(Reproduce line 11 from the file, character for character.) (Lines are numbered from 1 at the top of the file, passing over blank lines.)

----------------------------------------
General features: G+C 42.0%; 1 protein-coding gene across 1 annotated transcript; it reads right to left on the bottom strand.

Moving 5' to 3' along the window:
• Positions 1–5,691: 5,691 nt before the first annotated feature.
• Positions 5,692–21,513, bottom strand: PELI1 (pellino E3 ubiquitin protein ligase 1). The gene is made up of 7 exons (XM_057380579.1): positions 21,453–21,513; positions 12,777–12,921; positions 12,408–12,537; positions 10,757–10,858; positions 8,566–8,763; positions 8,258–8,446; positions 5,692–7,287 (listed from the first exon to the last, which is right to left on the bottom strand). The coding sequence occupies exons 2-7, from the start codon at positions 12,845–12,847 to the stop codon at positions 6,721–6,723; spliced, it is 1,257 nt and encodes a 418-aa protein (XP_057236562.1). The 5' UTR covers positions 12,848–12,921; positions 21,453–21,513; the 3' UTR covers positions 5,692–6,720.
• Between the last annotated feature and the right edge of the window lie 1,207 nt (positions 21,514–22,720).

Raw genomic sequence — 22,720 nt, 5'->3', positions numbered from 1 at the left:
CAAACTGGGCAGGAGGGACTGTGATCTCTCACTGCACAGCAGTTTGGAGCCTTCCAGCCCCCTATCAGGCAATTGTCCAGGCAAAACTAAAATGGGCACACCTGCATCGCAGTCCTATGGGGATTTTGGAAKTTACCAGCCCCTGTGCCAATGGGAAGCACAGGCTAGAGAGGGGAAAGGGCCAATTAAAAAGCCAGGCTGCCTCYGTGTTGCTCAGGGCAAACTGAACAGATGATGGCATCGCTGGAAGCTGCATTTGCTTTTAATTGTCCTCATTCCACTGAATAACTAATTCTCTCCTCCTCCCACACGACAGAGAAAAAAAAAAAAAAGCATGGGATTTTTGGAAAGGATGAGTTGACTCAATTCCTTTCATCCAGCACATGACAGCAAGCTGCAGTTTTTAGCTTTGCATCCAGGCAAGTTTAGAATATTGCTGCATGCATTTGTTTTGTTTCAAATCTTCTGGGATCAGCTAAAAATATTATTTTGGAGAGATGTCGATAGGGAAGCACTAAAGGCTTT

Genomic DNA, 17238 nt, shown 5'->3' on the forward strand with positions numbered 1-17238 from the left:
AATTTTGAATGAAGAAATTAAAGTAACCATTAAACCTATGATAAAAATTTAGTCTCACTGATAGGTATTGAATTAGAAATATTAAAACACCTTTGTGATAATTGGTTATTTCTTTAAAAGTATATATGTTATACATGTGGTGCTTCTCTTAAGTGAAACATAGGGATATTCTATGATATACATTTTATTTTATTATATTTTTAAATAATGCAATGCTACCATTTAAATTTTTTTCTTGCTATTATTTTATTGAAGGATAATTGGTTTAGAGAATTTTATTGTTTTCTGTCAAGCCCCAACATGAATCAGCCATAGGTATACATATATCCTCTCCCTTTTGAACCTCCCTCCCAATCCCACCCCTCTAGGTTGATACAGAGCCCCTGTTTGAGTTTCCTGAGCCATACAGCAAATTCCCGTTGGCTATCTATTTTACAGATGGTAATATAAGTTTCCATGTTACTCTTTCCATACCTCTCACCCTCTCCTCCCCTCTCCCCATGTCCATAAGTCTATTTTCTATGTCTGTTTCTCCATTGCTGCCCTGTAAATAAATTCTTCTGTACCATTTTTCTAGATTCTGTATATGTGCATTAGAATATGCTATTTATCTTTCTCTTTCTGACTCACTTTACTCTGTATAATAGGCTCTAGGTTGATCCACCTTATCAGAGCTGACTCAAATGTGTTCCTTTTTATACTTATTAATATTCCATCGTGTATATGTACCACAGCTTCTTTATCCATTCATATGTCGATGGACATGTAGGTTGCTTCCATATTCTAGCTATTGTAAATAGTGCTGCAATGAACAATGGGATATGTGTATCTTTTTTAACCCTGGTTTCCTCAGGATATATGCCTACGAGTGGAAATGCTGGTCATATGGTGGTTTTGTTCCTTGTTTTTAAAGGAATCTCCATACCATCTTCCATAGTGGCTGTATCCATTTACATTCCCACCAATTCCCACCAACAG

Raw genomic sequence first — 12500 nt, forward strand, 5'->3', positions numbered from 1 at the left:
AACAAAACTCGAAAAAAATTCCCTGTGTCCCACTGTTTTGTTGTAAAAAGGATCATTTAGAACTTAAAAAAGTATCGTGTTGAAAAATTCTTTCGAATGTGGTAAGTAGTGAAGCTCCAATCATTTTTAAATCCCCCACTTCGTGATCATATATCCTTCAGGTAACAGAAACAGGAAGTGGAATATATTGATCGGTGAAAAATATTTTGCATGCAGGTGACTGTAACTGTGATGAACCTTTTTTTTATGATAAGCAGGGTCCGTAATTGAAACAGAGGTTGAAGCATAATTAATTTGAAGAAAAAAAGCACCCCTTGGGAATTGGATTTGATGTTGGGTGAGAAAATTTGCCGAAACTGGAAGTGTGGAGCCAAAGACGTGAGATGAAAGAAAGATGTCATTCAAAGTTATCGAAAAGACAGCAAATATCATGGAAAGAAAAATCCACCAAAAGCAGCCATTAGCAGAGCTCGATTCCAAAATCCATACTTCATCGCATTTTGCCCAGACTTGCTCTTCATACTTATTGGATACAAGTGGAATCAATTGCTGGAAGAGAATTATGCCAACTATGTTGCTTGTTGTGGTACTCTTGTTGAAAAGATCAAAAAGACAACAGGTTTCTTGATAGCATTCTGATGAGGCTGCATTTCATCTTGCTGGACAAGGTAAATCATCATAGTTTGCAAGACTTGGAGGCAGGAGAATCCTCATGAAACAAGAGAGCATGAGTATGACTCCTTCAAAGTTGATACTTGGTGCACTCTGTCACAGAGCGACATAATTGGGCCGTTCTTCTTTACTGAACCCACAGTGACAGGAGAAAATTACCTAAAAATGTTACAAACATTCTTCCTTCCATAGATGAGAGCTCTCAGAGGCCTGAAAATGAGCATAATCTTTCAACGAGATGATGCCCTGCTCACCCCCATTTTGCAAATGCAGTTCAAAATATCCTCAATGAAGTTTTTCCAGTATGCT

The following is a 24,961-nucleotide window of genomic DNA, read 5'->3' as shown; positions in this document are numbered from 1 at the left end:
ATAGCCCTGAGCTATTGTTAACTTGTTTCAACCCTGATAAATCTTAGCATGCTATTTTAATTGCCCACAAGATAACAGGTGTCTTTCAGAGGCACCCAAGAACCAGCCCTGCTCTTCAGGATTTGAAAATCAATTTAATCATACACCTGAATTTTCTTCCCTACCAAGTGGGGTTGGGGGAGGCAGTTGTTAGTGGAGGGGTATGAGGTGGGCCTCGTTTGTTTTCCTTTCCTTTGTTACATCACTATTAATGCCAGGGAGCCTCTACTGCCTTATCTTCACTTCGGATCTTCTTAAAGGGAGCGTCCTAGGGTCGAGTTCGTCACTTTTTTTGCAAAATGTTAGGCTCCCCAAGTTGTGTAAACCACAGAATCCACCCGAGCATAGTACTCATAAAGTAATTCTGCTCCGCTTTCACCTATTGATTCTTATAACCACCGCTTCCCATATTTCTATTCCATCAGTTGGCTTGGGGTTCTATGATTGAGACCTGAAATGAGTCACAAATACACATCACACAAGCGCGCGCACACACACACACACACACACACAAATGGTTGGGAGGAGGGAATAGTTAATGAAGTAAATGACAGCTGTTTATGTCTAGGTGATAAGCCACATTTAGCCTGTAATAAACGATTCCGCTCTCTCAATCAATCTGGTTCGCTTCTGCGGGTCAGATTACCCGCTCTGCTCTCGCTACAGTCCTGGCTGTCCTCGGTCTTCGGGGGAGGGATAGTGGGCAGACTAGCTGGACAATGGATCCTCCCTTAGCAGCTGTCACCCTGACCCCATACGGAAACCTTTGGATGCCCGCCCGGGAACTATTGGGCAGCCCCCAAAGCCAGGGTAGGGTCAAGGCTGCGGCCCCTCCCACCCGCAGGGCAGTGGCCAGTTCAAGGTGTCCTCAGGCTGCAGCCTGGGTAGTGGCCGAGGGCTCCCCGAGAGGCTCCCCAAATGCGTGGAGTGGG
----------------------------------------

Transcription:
AACAAAACTCGAAAAAAATTCCCTGTGTCCCACTGTTTTGTTGTAAAAAGGATCATTTAGAACTTAAAAAAGTATCGTGTTGAAAAATTCTTTCGAATGTGGTAAGTAGTGAAGCTCCAATCATTTTTAAATCCCCCACTTCGTGATCATATATCCTTCAGGTAACAGAAACAGGAAGTGGAATATATTGATCGGTGAAAAATATTTTGCATGCAGGTGACTGTAACTGTGATGAACCTTTTTTTTATGATAAGCAGGGTCCGTAATTGAAACAGAGGTTGAAGCATAATTAATTTGAAGAAAAAAAGCACCCCTTGGGAATTGGATTTGATGTTGGGTGAGAAAATTTGCCGAAACTGGAAGTGTGGAGCCAAAGACGTGAGATGAAAGAAAGATGTCATTCAAAGTTATCGAAAAGACAGCAAATATCATGGAAAGAAAAATCCACCAAAAGCAGCCATTAGCAGAGCTCGATTCCAAAATCCATACTTCATCGCATTTTGCCCAGACTTGCTCTTCATACTTATTGGATACAAGTGGAATCAATTGCTGGAAGAGAATTATGCCAACTATGTTGCTTGTTGTGGTACTCTTGTTGAAAAGATCAAAAAGACAACAGGTTTCTTGATAGCATTCTGATGAGGCTGCATTTCATCTTGCTGGACAAGGTAAATCATCATAGTTTGCAAGACTTGGAGGCAGGAGAATCCTCATGAAACAAGAGAGCATGAGTATGACTCCTTCAAAGTTGATACTTGGTGCACTCTGTCACAGAGCGACATAATTGGGCCGTTCTTCTTTACTGAACCCACAGTGACAGGAGAAAATTACCTAAAAATGTTACAAACATTCTTCCTTCCATAGATGAGAGCTCTCAGAGGCCTGAAAATGAGCATAATCTTTCAACGAGATGATGCCCTGCTCACCCCCATTTTGCAAATGCAGTTCAAAATATCCTCAATGAAGTTTTTCCAGTATGCT